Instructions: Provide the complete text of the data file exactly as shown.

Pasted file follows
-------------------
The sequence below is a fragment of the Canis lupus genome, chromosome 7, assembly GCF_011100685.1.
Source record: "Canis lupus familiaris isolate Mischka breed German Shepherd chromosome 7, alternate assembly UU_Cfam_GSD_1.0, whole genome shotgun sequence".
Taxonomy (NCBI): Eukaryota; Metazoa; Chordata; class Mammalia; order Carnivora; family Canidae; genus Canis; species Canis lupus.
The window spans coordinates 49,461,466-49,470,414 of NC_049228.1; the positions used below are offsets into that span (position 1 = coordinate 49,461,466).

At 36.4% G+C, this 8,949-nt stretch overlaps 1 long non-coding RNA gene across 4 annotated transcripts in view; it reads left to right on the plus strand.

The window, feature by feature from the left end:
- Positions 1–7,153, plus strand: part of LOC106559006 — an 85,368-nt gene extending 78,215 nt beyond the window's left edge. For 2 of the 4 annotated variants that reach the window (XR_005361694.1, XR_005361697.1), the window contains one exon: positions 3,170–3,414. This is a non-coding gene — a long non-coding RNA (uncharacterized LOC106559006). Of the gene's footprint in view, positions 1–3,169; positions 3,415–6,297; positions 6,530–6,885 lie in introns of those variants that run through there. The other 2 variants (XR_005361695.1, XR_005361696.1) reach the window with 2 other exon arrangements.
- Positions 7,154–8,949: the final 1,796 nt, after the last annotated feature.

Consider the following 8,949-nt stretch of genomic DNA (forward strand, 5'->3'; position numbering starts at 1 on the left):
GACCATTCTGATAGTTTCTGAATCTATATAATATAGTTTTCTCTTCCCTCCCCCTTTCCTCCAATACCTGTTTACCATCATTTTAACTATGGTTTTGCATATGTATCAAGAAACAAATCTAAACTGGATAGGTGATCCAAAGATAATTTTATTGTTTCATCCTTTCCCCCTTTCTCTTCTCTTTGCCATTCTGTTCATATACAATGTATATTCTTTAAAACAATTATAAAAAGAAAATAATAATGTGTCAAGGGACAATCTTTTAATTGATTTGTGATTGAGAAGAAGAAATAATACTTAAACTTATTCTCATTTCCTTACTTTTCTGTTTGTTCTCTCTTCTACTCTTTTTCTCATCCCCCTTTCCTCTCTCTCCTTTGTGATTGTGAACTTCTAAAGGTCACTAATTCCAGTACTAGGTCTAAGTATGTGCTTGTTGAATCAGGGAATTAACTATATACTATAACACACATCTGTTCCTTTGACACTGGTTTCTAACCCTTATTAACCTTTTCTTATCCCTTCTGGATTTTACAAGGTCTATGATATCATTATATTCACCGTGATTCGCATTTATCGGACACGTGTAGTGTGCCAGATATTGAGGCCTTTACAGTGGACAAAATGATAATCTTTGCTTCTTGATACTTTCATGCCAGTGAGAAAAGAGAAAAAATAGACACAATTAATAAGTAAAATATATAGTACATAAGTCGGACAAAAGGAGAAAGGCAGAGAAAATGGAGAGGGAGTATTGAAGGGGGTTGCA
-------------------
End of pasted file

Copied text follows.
The sequence below is a fragment of the Canis lupus genome, chromosome 7, assembly GCF_011100685.1.
Source record: "Canis lupus familiaris isolate Mischka breed German Shepherd chromosome 7, alternate assembly UU_Cfam_GSD_1.0, whole genome shotgun sequence".
Taxonomy (NCBI): Eukaryota; Metazoa; Chordata; class Mammalia; order Carnivora; family Canidae; genus Canis; species Canis lupus.
The window spans coordinates 49,461,466-49,470,414 of NC_049228.1; the positions used below are offsets into that span (position 1 = coordinate 49,461,466).

At 36.4% G+C, this 8,949-nt stretch overlaps 1 long non-coding RNA gene across 4 annotated transcripts in view; it reads left to right on the plus strand.

The window, feature by feature from the left end:
- Positions 1–7,153, plus strand: part of LOC106559006 — an 85,368-nt gene extending 78,215 nt beyond the window's left edge. For 2 of the 4 annotated variants that reach the window (XR_005361694.1, XR_005361697.1), the window contains one exon: positions 3,170–3,414. This is a non-coding gene — a long non-coding RNA (uncharacterized LOC106559006). Of the gene's footprint in view, positions 1–3,169; positions 3,415–6,297; positions 6,530–6,885 lie in introns of those variants that run through there. The other 2 variants (XR_005361695.1, XR_005361696.1) reach the window with 2 other exon arrangements.
- Positions 7,154–8,949: the final 1,796 nt, after the last annotated feature.

Consider the following 8,949-nt stretch of genomic DNA (forward strand, 5'->3'; position numbering starts at 1 on the left):
GACCATTCTGATAGTTTCTGAATCTATATAATATAGTTTTCTCTTCCCTCCCCCTTTCCTCCAATACCTGTTTACCATCATTTTAACTATGGTTTTGCATATGTATCAAGAAACAAATCTAAACTGGATAGGTGATCCAAAGATAATTTTATTGTTTCATCCTTTCCCCCTTTCTCTTCTCTTTGCCATTCTGTTCATATACAATGTATATTCTTTAAAACAATTATAAAAAGAAAATAATAATGTGTCAAGGGACAATCTTTTAATTGATTTGTGATTGAGAAGAAGAAATAATACTTAAACTTATTCTCATTTCCTTACTTTTCTGTTTGTTCTCTCTTCTACTCTTTTTCTCATCCCCCTTTCCTCTCTCTCCTTTGTGATTGTGAACTTCTAAAGGTCACTAATTCCAGTACTAGGTCTAAGTATGTGCTTGTTGAATCAGGGAATTAACTATATACTATAACACACATCTGTTCCTTTGACACTGGTTTCTAACCCTTATTAACCTTTTCTTATCCCTTCTGGATTTTACAAGGTCTATGATATCATTATATTCACCGTGATTCGCATTTATCGGACACGTGTAGTGTGCCAGATATTGAGGCCTTTACAGTGGACAAAATGATAATCTTTGCTTCTTGATACTTTCATGCCAGTGAGAAAAGAGAAAAAATAGACACAATTAATAAGTAAAATATATAGTACATAAGTCGGACAAAAGGAGAAAGGCAGAGAAAATGGAGAGGGAGTATTGAAGGGGGTTGCA